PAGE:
Republic Wireless Relay


  • Immediate communication plus GPS tracking.
  • Rugged and water-resistant design.
  • Low monthly fee.


  • No 911 or emergency access.
  • Can’t mix Relays and phones in friend groups.
  • Unimpressive battery life.


  • The Relay cellular walkie-talkie is a great way for kids to stay in touch with other kids and parents, without the distraction of screens.

Kids want to be connected. Kids and parents want to be connected. But parents may want their kids to be connected without screens. The latest communication device for kids, the screenless Republic Wireless Relay ($99), takes the idea of the walkie-talkie to the next level. It’s a fun device for kids to stay in touch with friends and parents, and may also find use among hikers, and groups who want to stay in touch without using their personal phones.

Since the Relay’s software isn’t fully baked as of this writing, we’re holding back on a rating until we see what the final build is like. But we’ve been playing with some Relays for two weeks now, with a bunch of kids between the ages of 9 and 13, and we think we have a pretty good idea of who it’s for.

To set the scene for you, check out our feature where we go inside the Relay’s development and talk about why this gadget might be a good idea for families.

Pricing and Design

The Relay costs $99 for one, $149 for two, or $199 for three, plus $6.99 per month per device for unlimited use. You pay Republic Wireless, which is a well-respected virtual carrier that has won our Readers’ Choice award several times. The device only works with Republic Wireless service, because it relies on a proprietary messaging server that Republic runs.


The Relay doesn’t look like a phone. It’s a little squircle, measuring 2.68-inch on each side and weighing just 2.5 ounces. It’s made of matte plastic in light blue, dark blue, charcoal, gray, or red. We prefer the colors other than gray—our gray unit ended up stained blue from a jeans pocket. There’s one big button on the top with a ring of LED lights around it, a headphone jack, and two buttons on the side for volume and changing channels (more on that later). It charges using a prioprietary, magnetic charging cable.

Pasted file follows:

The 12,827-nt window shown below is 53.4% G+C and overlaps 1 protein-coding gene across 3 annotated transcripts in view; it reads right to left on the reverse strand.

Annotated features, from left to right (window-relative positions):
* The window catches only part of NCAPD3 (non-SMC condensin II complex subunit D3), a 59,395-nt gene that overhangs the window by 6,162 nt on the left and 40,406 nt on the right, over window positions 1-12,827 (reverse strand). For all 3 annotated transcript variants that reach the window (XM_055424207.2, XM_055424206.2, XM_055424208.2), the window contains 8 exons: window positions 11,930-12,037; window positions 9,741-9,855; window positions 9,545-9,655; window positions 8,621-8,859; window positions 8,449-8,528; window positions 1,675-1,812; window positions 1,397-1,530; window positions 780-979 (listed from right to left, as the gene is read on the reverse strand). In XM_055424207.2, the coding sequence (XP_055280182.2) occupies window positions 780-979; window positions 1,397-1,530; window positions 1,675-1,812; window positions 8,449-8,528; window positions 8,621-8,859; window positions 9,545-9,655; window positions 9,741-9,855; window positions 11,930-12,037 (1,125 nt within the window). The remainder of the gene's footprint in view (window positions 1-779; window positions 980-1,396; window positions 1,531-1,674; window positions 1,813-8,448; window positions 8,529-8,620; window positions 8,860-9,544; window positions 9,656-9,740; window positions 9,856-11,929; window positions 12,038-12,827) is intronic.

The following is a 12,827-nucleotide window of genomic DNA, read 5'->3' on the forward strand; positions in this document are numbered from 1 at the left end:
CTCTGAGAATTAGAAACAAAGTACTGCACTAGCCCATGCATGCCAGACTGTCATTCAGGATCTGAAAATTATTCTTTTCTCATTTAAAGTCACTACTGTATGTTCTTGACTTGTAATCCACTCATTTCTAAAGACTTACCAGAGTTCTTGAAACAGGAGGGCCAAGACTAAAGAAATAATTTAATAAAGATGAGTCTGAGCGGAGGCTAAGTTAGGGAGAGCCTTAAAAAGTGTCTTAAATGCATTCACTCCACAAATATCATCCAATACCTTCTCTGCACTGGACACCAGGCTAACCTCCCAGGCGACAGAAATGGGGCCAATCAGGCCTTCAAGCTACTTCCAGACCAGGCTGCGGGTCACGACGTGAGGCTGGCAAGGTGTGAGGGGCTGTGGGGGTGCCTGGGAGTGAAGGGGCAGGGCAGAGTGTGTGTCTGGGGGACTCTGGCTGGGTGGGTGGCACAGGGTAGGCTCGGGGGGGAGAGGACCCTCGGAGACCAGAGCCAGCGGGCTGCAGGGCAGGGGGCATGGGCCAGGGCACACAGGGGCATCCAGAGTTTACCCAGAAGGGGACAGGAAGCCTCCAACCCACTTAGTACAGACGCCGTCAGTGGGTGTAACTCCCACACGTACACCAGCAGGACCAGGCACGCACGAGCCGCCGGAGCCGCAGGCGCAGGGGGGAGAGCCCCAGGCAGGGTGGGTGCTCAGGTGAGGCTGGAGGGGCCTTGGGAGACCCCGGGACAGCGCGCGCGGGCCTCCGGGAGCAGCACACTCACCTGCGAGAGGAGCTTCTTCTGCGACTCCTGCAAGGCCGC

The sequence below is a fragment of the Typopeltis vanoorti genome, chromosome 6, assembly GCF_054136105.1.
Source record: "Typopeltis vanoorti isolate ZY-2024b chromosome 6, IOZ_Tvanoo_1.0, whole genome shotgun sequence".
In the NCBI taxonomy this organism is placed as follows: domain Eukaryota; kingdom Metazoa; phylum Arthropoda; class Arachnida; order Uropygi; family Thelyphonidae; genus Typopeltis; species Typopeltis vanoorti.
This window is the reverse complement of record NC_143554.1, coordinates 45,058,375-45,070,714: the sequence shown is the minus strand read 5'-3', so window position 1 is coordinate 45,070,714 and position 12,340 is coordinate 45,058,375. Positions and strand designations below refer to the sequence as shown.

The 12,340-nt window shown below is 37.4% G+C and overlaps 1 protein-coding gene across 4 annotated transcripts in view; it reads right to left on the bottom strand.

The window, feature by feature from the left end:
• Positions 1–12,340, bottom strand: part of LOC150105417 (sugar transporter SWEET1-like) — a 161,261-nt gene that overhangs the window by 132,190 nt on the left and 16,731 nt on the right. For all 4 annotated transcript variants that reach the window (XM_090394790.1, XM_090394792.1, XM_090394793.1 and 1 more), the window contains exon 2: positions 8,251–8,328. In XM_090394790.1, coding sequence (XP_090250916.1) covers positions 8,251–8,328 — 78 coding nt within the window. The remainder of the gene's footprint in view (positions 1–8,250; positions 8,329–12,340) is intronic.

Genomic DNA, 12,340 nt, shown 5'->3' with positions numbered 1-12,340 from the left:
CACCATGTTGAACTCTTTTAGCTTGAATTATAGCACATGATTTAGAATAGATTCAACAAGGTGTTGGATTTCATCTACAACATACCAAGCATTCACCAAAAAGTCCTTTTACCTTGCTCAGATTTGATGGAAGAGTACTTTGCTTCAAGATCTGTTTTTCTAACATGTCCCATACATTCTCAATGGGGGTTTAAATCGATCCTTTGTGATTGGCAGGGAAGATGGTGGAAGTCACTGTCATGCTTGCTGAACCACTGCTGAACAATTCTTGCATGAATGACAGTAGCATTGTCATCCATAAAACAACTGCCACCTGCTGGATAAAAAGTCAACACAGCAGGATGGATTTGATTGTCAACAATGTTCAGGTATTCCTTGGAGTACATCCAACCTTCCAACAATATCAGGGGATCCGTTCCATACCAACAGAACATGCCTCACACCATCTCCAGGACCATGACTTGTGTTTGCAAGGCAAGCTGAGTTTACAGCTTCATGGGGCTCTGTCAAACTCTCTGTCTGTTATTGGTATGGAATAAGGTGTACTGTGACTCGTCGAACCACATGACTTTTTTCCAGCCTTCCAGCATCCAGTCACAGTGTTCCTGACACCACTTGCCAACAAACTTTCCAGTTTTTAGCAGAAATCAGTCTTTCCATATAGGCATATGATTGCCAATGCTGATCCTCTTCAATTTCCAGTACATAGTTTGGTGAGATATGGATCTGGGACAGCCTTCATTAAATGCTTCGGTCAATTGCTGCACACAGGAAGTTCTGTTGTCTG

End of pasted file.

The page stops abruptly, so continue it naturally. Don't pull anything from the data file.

The device is moderately tough. It can handle being dropped or bounced on concrete. It’s water resistant but not waterproof, splashable but not dunkable. If you drop it in water and shake it off, or get caught in the rain, it’ll be fine; if you soak it for a while, it might not survive. Running it through the sink to wash it off, and tossing it hard onto a tile floor several times caused no problems.

The Relay itself doesn’t have any way to clip onto your clothes, but Republic Wireless is developing a clip and an arm strap that will be sold separately.

You can get two to three days of battery life with moderate use, which is just okay. The Relay won’t run out after a few conversations, but you’ll want to keep it charged when it’s home and not being used. I kept pulling mine out of a drawer to use it, only to find the battery had run down because I didn’t plug it in before putting it away.

Setup and Features

When you receive your Relay, you need to load an app on your Android or iOS phone to set it up. Each Relay reads out an activation code and gets paired with your app. In the app, you can then set up channels, each of which include different groups of Relays—for instance, “parent and child,” or “child and friends”—for the Relays to switch between.

You can also talk to Relays from the app or GPS locate Relays through the app, although the channel-adding and Relay-to-app communication functionality weren’t ready at the time of writing.


Using a Relay, for now, is really simple. Press the button and speak while you’re holding it down. Everybody else on the channel will hear what you’re saying, with a few seconds’ delay. If people try to talk over each other, they’ll either be queued up, or they’ll get told too many people are trying to talk.

When you get a message on a Relay, the device vibrates a bit and then just starts talking. It isn’t blaringly loud, but we had no problem using it outside. Voice quality is a bit scratchy, but certainly audible and comprehensible.

You might want to think of this as a phone, but don’t. It doesn’t have a phone number; it can’t call, or be called by, outsiders. It transfers all of its messages as encrypted voice-over-IP packets, which are not stored on Republic’s servers.